Month: January 2020

Big 2019, 30 Years of Ups & Downs, Outlook/Recommendations

What a difference a year makes.  By Christmas Eve 2018, markets were filled with despair at the prospect of a global recession, and the S&P 500 plunged nearly 20%.  Since the panic selling at the end of 2018, markets generated stellar 2019 gains, led by a 31.5% total return for the U.S. S&P 500 index.  At this time the market narrative is giddy and euphoric based on fading fears of a global recession, less concern of a trade war and more accommodative central banks.



Not Interested in All the Details?  See 2020 Outlook & Recommendations



-The year started in the midst of a 35-day U.S. government shutdown that ended January 25, providing a negative backdrop to start the year.  Economic forecasts were downgraded, but this was soon forgotten (markets often have a short attention span) as the government resumed operations.

-The economy generated the lowest unemployment rate at 3.5% since December 1969, 50 years ago when Richard Nixon was President.

-Inflation remained below the Federal Reserve’s 2% target.

-Ongoing recession fears were stoked in late summer by an “Inverted Yield Curve” and then ignored and forgotten.  An Inverted Yield Curve is a phenomenon where long-term government interest rates are lower than shorter maturities.  This situation infers that longer maturities are low because investors are pessimistic on a longer-term basis, and it is typically a precursor to a recession.  Solid consumer spending negated this indicator, however, and markets continued upward.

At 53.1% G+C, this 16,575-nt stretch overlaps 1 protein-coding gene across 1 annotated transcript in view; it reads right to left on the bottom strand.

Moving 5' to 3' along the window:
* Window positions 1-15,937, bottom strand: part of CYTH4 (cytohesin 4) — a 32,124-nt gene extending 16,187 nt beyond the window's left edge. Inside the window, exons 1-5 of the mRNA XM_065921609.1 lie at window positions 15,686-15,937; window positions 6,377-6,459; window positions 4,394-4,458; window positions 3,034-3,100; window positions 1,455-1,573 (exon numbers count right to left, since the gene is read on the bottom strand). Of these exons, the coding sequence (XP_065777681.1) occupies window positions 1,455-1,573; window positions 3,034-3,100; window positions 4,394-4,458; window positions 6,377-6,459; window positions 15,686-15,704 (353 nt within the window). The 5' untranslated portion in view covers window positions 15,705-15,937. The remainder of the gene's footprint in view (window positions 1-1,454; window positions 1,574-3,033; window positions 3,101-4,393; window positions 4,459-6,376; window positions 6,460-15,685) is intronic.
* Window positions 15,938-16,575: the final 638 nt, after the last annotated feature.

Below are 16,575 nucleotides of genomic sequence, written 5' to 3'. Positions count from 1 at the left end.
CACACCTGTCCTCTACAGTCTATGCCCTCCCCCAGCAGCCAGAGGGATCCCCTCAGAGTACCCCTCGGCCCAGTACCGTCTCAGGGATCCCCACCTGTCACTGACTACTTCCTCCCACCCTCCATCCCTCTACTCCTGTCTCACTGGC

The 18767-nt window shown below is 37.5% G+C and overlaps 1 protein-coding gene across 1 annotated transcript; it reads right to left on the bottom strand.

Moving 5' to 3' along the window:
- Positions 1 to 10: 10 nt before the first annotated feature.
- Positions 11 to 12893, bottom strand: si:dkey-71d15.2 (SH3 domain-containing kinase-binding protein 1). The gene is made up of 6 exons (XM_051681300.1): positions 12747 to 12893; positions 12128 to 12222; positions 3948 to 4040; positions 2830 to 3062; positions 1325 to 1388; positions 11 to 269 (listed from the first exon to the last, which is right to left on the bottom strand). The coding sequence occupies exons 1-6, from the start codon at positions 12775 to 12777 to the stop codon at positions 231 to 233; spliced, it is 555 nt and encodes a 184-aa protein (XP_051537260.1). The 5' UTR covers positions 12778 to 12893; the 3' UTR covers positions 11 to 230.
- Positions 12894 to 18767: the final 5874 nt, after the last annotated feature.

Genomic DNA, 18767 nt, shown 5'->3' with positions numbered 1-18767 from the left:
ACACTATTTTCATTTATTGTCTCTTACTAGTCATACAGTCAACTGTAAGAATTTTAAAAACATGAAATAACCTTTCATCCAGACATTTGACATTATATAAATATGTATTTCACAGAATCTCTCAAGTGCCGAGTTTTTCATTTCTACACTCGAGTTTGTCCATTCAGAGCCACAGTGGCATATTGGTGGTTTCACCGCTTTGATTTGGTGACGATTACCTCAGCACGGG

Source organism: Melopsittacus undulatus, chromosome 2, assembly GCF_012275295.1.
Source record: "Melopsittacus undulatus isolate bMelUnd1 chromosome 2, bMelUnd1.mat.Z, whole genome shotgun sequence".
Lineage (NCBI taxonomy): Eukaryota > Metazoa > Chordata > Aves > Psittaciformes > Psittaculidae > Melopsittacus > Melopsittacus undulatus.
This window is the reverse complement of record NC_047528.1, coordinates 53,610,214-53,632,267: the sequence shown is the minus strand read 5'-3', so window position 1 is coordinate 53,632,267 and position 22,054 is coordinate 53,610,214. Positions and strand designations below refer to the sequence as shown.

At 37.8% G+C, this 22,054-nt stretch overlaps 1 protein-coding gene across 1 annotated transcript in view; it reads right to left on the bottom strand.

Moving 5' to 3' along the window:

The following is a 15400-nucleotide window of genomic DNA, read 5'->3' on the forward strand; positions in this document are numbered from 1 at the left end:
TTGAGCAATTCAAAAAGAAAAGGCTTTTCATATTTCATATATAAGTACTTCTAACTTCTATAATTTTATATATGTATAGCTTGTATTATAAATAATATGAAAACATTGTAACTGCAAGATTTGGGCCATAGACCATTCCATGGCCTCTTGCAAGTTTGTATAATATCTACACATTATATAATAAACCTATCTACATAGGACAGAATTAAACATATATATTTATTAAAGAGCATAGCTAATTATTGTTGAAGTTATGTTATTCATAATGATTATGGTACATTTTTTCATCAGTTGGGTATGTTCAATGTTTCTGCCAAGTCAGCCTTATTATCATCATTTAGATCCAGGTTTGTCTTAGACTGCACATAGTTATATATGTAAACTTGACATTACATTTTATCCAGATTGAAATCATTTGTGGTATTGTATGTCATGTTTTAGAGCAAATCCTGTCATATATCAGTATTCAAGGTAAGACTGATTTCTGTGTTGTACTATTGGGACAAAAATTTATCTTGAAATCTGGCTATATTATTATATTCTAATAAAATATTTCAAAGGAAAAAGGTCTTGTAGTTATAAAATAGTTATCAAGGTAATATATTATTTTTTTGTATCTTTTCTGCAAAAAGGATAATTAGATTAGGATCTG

-The year closed out by continuing the longest economic expansion on record.

-This was the only decade on record without an economic recession.

-Although consumer spending remained robust, manufacturing and capital spending remained weak.

-The year continued the longest bull market on record.

-For 2019, all major asset classes produced above-average returns.  This has never happened before according to Schwab.


Biggest Winners:  The broad-based technology sector gained 47.9%, and the semi-conductor sub-sector was up 60.0%.  Big stock gainers included Apple up 85% and Microsoft up 55%.

Laggards:  Energy was the weakest sector, up only 4.7%.  The Exploration & Production sub-sector was particularly weak with a decline of -10.6%.  Continuing low oil prices negatively impacted drilling revenues, particularly for the “fracking” drilling companies.


Although the overall market did exceptionally well, some highly anticipated Initial Public Offerings-IPOs were disappointments.

Lyft-LYFT went public in March at $72 and ended the year at $43.02, down -40%.

Uber-UBER debuted in May at $45 and closed down -34% to $29.74.

Beyond Meat-BYND made headlines with their IPO that priced at $25 in April, it soared to $225 by July and then settled at $75.60 by yearend.  Nevertheless, it was up over 200% from its IPO.

-Other notable disappointments included Pinterest and Peloton.  Most of the year’s large technology listings traded below their opening prices.



US small capitalization stocks have trailed US big caps in the recent past, but the Russell 2000 Small Cap Index still advanced a very respectable 25.5% for 2019.  Although small caps have trailed large caps in recent years, small caps still have higher performance over the time of their long-term history.



Foreign developed markets stocks hit their all-time-high of 2,186.65 on January 25, 2018, well in advance of record high levels for the U.S. stock market.  Although foreign stocks trailed U.S. stocks, gains were still respectable at 22% for the broad developed market MSCI EAFE index.  The European STOXX 600 index was up 23.2% and the Japanese Nikkei 225 index was up 18.2%.



Emerging markets were big winners in 2017 and the MSCI Emerging Markets index peaked at 1,273.07 on January 26, 2018.  Emerging markets have trailed other markets more recently but finished 2019 up 18%.  Part of the reason for the weaker emerging markets performance is that China is experiencing the slowest economic growth since they began reporting quarterly GDP in 1992.  Nevertheless, the mainland Shanghai stock exchange gained 22.3% in 2019.  Despite Hong Kong’s political struggles with China, the Hang Seng index still managed a 9.1% gain.  Other emerging market notables:  Brazil was up 31.6%, Mexico was up only 4.6%, and South Africa registered a -2.8% decline.